Obama signs a law “with regrets”

Occupy Iowa:

They were a press-conscious bunch. Everybody was tired of hearing stories about how unfocused they were. Yet there they were, arguing that the day’s message was about money in politics, no, the National Defense Authorization Act and global American hegemony, no, both! ”There’s no discipline!” progressive Iowa radio host and fellow occupier Ed Fallon pleaded with them. “We need discipline! I don’t see it there.”
The NDAA thing is critical.  Maybe.  Maybe not.  It broadens the point somewhat against the central message, I would think — though a concern just about everyone seriously involved in whatever the “movement” is would hold.  Isn’t there an anti-war movement that should be hammering about this one, or has that merged in with “Occupy”?
More central to the “message”: The Occupy New Hampshire protesters are afloating about right now, hitting Mitt Romney on “Corporate Personhood” comments.  Shame there’s no Democratic Primary to run across to the other part of the “Two Party duopoly”…

What the NDAA means.

Obama’s decision hardly provoked applause from the NDAA’s critics. The ACLU statedthat it was a “blight on his legacy because he will forever be known as the president who signed indefinite detention without charge or trial into law.” Jonathan Turley has called Obama’s decision to sign the NDAA into law America’s “Mayan moment”—the dooming moment “when the nation embraced authoritarian powers with little more than a pause between rounds of drinks.”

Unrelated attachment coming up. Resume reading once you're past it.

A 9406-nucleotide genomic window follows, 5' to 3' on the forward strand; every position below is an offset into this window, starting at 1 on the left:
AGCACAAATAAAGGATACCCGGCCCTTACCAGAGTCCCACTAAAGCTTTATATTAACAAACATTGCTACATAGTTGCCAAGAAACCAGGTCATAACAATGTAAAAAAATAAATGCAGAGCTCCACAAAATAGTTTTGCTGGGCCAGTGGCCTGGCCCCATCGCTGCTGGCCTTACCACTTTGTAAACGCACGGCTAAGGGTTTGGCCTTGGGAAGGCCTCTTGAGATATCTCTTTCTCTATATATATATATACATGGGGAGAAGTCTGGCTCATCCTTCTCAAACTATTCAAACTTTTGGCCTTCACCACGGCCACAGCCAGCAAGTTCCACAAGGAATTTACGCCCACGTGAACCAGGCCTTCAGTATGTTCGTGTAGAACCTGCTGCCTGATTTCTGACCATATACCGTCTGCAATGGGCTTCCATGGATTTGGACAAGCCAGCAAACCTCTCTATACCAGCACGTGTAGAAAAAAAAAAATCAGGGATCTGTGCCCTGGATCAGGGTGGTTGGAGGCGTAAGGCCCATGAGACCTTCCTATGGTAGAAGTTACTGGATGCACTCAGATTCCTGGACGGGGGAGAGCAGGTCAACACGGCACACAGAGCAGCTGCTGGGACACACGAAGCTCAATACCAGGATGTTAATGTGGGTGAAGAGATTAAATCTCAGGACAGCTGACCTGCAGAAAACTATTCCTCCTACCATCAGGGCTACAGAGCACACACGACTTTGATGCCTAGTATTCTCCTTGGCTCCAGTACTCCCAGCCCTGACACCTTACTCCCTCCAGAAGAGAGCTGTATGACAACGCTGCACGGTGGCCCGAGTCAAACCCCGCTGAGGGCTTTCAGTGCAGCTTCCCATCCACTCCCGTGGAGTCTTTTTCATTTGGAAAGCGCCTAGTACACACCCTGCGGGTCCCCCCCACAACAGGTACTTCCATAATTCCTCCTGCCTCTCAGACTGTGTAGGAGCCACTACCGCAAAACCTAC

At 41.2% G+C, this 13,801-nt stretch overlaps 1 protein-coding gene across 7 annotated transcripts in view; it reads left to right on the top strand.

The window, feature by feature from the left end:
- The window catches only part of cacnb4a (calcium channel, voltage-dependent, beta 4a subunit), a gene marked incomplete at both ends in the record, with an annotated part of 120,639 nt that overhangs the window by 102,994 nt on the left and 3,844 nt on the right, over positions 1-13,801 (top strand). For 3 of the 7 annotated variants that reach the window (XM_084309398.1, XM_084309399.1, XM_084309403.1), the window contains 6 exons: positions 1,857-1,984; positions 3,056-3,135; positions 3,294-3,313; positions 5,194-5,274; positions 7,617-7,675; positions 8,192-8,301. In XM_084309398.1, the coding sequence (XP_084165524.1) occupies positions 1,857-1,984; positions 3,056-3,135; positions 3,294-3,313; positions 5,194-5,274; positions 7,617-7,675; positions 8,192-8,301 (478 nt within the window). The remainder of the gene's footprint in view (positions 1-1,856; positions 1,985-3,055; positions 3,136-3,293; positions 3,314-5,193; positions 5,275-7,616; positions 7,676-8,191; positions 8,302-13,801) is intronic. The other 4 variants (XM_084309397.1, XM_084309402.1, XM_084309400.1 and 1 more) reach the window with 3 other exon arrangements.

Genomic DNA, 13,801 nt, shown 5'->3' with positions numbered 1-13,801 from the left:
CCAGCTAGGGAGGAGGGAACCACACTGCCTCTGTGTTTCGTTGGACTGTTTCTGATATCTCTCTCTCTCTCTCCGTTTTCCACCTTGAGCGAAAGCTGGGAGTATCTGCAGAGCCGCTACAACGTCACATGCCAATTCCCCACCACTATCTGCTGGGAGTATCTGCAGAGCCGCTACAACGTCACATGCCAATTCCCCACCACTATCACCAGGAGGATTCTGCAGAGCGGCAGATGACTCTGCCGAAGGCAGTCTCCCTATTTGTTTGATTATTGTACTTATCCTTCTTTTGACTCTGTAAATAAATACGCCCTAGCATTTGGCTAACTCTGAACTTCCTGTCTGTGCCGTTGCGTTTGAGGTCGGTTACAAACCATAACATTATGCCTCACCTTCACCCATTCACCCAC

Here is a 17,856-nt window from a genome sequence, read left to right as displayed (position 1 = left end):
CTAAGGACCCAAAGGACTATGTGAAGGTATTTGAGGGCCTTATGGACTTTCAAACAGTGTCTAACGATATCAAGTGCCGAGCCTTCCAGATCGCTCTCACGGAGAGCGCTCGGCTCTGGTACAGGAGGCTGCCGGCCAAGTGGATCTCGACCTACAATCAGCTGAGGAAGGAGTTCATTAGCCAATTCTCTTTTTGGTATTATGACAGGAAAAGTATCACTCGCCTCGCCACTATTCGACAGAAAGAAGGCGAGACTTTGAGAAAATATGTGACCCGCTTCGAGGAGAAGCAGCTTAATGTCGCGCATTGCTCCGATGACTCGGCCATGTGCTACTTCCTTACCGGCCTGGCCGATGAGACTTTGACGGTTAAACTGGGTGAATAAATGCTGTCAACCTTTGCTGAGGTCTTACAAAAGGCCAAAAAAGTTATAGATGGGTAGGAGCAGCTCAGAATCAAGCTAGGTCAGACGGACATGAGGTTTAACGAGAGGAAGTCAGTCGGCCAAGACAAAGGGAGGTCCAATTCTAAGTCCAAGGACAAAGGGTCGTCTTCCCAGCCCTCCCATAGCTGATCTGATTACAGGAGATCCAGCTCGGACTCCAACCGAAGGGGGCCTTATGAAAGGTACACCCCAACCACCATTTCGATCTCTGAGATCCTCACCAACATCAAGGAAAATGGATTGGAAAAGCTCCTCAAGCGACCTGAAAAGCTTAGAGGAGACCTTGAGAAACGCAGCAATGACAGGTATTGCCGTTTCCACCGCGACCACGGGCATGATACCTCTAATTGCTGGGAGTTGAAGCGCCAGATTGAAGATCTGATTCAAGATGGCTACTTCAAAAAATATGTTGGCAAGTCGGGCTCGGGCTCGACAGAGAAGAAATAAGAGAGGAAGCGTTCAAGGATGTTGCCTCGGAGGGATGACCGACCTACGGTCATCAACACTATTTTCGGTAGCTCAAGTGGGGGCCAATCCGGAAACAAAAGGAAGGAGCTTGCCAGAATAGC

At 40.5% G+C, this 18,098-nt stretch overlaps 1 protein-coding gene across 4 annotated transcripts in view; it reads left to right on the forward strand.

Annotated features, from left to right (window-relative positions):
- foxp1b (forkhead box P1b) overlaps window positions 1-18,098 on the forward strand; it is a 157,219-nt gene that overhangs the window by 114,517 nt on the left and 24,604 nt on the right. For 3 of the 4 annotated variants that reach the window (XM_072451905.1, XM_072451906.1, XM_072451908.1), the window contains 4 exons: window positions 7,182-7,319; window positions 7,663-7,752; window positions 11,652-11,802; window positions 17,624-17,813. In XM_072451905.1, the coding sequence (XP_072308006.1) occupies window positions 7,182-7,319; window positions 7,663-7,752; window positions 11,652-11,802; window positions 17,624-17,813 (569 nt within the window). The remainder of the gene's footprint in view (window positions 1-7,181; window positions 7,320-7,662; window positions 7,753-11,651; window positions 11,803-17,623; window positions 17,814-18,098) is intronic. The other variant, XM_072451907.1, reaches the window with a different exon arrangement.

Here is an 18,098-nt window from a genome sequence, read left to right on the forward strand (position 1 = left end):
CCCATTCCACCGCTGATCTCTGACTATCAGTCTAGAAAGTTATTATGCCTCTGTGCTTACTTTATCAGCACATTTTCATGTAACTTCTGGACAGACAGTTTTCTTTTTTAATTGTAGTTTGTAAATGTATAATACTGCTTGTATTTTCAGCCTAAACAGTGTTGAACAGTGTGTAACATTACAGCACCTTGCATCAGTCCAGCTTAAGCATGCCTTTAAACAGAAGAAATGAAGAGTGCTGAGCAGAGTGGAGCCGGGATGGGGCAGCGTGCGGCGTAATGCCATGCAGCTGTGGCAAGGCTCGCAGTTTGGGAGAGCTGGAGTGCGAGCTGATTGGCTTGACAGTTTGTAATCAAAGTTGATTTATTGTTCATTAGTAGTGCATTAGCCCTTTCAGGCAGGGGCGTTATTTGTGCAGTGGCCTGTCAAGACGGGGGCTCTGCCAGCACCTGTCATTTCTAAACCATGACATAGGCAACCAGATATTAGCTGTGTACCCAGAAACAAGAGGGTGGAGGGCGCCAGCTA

On the other hand, two legal scholars with strong civil-liberties credentials and close ties to the administration, Marty Lederman and Steven Vladeck, authored a serious review of the NDAA’s most controversial terms and found them to be a mixed bag, but far from a civil-liberties apocalypse. The measure can fairly be called the “Gitmo Forever” Act because it contains a series of provisions designed to frustrate Obama’s pledge to close the detention operations at Guantánamo. On the other hand, as the result of effective lobbying by the White House and civil libertarians, the worst of the provisions concerning what the military calls “detention operations” were reshaped into provisions that are either relatively harmless or sound statements of law.

Surely both of these views can’t be right?

Fantastic.  One of those signing statements we’ve always been concerned about.

Your nausea at Obama comes in here.:

The question therefore becomes not what Barack Obama’s Justice Department would do with the NDAA, but what a Rick Santorum or Mitt Romney Justice Department would do. And on that score, Turley’s concerns, though melodramatic, are far from unrealistic.

And with that I note the protesters I saw hitting Obama on NDAA.  I suppose this would happen with or without “Occupy”, a loose figleaf of a movement to cover “it all”.  I had to stop to catch what they were hitting at, and then people walked past and I heard this comment:
“Oh.  I thought they were protesting Whole Foods”.
Hm.  Might as well throw that into the mix as well.  It’s all connected, or something, right?

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